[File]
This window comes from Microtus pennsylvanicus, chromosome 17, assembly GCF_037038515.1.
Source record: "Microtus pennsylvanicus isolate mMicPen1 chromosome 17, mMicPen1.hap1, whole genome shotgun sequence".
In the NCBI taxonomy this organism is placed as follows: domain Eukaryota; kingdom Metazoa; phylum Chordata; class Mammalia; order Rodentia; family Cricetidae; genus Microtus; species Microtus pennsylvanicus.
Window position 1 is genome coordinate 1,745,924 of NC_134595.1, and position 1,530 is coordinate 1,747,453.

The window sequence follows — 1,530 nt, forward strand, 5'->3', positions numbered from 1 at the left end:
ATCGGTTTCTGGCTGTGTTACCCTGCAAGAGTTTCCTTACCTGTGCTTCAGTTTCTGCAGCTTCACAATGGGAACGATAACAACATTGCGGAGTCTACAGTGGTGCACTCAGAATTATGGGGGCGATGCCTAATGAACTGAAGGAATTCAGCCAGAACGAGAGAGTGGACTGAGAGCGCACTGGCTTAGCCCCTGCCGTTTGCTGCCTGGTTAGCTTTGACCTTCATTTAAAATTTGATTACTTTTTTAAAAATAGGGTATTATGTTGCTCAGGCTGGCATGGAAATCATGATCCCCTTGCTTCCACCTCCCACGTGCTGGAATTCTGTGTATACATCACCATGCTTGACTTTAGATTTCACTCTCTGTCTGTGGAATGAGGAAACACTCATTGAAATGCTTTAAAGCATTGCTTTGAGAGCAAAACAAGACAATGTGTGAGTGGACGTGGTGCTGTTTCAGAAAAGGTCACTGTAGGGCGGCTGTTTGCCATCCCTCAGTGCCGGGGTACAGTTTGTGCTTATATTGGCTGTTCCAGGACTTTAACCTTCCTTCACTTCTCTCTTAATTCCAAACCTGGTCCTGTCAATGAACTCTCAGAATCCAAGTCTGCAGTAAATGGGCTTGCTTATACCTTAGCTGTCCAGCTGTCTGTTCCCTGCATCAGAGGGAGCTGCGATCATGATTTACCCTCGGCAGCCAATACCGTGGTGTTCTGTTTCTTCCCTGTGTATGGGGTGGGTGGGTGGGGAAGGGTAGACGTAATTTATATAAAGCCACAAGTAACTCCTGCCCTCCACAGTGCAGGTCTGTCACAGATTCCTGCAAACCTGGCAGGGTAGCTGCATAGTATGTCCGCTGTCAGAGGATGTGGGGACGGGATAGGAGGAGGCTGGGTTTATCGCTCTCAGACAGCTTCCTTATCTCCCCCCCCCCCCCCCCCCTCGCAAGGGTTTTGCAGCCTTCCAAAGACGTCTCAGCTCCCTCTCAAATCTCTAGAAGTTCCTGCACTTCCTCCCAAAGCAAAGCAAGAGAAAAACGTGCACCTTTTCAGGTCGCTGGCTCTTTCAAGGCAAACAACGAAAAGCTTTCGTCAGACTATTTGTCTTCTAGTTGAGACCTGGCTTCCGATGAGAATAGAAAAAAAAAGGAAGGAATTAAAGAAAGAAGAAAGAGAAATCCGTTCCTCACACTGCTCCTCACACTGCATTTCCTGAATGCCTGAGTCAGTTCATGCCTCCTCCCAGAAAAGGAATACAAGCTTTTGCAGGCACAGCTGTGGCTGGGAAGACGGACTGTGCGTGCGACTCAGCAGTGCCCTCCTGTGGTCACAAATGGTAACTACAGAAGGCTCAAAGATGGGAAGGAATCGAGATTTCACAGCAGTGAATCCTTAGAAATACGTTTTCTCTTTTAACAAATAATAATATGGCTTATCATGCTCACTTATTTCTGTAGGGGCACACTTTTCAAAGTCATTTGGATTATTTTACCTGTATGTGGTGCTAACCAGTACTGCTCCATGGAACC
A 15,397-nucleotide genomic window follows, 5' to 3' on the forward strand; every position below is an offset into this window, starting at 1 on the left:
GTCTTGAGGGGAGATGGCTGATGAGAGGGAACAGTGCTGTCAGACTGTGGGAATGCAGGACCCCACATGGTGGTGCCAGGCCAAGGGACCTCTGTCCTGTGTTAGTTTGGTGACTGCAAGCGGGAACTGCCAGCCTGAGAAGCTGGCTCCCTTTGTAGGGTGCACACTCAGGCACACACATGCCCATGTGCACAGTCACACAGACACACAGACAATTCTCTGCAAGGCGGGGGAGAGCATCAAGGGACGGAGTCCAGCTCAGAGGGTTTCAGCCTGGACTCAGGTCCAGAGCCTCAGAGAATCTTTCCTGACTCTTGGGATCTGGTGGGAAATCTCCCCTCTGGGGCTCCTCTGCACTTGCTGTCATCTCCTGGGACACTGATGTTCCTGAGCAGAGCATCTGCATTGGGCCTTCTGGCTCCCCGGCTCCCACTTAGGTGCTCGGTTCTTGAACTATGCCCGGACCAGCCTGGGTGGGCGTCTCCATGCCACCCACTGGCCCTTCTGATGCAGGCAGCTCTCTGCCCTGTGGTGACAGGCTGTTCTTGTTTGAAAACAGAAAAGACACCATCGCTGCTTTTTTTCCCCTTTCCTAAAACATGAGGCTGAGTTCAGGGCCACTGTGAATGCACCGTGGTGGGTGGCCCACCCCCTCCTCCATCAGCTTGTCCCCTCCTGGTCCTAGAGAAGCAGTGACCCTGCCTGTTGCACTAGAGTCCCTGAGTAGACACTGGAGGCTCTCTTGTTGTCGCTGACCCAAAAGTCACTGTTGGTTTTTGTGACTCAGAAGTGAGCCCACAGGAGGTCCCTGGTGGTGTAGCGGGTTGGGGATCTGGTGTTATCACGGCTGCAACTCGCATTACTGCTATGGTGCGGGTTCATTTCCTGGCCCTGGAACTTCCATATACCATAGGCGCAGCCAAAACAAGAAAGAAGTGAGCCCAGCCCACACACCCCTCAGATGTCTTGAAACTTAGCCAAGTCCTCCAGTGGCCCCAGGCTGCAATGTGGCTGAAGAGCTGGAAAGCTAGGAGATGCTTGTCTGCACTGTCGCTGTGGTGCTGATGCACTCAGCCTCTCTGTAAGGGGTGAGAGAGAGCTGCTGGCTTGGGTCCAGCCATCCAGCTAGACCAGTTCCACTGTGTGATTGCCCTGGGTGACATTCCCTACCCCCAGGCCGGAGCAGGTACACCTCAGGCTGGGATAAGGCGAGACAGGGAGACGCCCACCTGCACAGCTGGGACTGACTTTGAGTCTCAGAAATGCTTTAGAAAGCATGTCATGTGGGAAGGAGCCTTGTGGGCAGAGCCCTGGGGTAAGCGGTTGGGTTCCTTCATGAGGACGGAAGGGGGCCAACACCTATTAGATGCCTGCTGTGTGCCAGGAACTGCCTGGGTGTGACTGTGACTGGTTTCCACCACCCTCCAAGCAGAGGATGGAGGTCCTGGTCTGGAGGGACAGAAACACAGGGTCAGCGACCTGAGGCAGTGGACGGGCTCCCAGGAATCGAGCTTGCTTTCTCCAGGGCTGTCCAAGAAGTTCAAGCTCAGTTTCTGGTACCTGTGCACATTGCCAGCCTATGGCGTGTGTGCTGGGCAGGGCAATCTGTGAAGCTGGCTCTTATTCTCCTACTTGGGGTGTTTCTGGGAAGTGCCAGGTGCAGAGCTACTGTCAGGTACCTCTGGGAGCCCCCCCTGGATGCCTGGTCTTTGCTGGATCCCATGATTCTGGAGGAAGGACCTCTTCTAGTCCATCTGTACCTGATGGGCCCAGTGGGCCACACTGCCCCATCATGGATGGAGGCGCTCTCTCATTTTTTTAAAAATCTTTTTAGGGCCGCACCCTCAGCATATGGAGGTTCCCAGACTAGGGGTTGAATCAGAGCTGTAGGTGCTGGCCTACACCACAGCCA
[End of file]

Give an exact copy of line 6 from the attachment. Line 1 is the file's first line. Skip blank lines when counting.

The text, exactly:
ATCGGTTTCTGGCTGTGTTACCCTGCAAGAGTTTCCTTACCTGTGCTTCAGTTTCTGCAGCTTCACAATGGGAACGATAACAACATTGCGGAGTCTACAGTGGTGCACTCAGAATTATGGGGGCGATGCCTAATGAACTGAAGGAATTCAGCCAGAACGAGAGAGTGGACTGAGAGCGCACTGGCTTAGCCCCTGCCGTTTGCTGCCTGGTTAGCTTTGACCTTCATTTAAAATTTGATTACTTTTTTAAAAATAGGGTATTATGTTGCTCAGGCTGGCATGGAAATCATGATCCCCTTGCTTCCACCTCCCACGTGCTGGAATTCTGTGTATACATCACCATGCTTGACTTTAGATTTCACTCTCTGTCTGTGGAATGAGGAAACACTCATTGAAATGCTTTAAAGCATTGCTTTGAGAGCAAAACAAGACAATGTGTGAGTGGACGTGGTGCTGTTTCAGAAAAGGTCACTGTAGGGCGGCTGTTTGCCATCCCTCAGTGCCGGGGTACAGTTTGTGCTTATATTGGCTGTTCCAGGACTTTAACCTTCCTTCACTTCTCTCTTAATTCCAAACCTGGTCCTGTCAATGAACTCTCAGAATCCAAGTCTGCAGTAAATGGGCTTGCTTATACCTTAGCTGTCCAGCTGTCTGTTCCCTGCATCAGAGGGAGCTGCGATCATGATTTACCCTCGGCAGCCAATACCGTGGTGTTCTGTTTCTTCCCTGTGTATGGGGTGGGTGGGTGGGGAAGGGTAGACGTAATTTATATAAAGCCACAAGTAACTCCTGCCCTCCACAGTGCAGGTCTGTCACAGATTCCTGCAAACCTGGCAGGGTAGCTGCATAGTATGTCCGCTGTCAGAGGATGTGGGGACGGGATAGGAGGAGGCTGGGTTTATCGCTCTCAGACAGCTTCCTTATCTCCCCCCCCCCCCCCCCCCTCGCAAGGGTTTTGCAGCCTTCCAAAGACGTCTCAGCTCCCTCTCAAATCTCTAGAAGTTCCTGCACTTCCTCCCAAAGCAAAGCAAGAGAAAAACGTGCACCTTTTCAGGTCGCTGGCTCTTTCAAGGCAAACAACGAAAAGCTTTCGTCAGACTATTTGTCTTCTAGTTGAGACCTGGCTTCCGATGAGAATAGAAAAAAAAAGGAAGGAATTAAAGAAAGAAGAAAGAGAAATCCGTTCCTCACACTGCTCCTCACACTGCATTTCCTGAATGCCTGAGTCAGTTCATGCCTCCTCCCAGAAAAGGAATACAAGCTTTTGCAGGCACAGCTGTGGCTGGGAAGACGGACTGTGCGTGCGACTCAGCAGTGCCCTCCTGTGGTCACAAATGGTAACTACAGAAGGCTCAAAGATGGGAAGGAATCGAGATTTCACAGCAGTGAATCCTTAGAAATACGTTTTCTCTTTTAACAAATAATAATATGGCTTATCATGCTCACTTATTTCTGTAGGGGCACACTTTTCAAAGTCATTTGGATTATTTTACCTGTATGTGGTGCTAACCAGTACTGCTCCATGGAACC